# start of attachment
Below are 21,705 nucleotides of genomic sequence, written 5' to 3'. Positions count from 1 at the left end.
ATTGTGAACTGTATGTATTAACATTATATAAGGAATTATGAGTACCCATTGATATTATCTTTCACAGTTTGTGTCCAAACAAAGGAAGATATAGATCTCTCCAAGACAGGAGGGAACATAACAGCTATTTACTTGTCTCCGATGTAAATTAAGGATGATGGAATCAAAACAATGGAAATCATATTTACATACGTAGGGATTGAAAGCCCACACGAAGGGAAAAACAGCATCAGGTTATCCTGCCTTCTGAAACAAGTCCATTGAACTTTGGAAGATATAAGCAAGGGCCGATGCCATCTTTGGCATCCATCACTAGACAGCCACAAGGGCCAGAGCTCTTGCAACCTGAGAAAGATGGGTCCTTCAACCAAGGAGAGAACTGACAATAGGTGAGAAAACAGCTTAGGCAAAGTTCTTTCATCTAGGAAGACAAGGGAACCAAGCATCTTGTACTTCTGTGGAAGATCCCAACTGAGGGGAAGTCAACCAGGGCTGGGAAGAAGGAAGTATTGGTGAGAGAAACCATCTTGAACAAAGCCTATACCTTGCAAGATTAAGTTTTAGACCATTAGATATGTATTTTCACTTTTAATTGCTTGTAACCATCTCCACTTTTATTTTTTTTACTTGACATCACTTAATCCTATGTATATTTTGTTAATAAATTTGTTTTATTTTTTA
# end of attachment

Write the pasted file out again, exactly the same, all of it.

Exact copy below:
Below are 21,705 nucleotides of genomic sequence, written 5' to 3'. Positions count from 1 at the left end.
ATTGTGAACTGTATGTATTAACATTATATAAGGAATTATGAGTACCCATTGATATTATCTTTCACAGTTTGTGTCCAAACAAAGGAAGATATAGATCTCTCCAAGACAGGAGGGAACATAACAGCTATTTACTTGTCTCCGATGTAAATTAAGGATGATGGAATCAAAACAATGGAAATCATATTTACATACGTAGGGATTGAAAGCCCACACGAAGGGAAAAACAGCATCAGGTTATCCTGCCTTCTGAAACAAGTCCATTGAACTTTGGAAGATATAAGCAAGGGCCGATGCCATCTTTGGCATCCATCACTAGACAGCCACAAGGGCCAGAGCTCTTGCAACCTGAGAAAGATGGGTCCTTCAACCAAGGAGAGAACTGACAATAGGTGAGAAAACAGCTTAGGCAAAGTTCTTTCATCTAGGAAGACAAGGGAACCAAGCATCTTGTACTTCTGTGGAAGATCCCAACTGAGGGGAAGTCAACCAGGGCTGGGAAGAAGGAAGTATTGGTGAGAGAAACCATCTTGAACAAAGCCTATACCTTGCAAGATTAAGTTTTAGACCATTAGATATGTATTTTCACTTTTAATTGCTTGTAACCATCTCCACTTTTATTTTTTTTACTTGACATCACTTAATCCTATGTATATTTTGTTAATAAATTTGTTTTATTTTTTA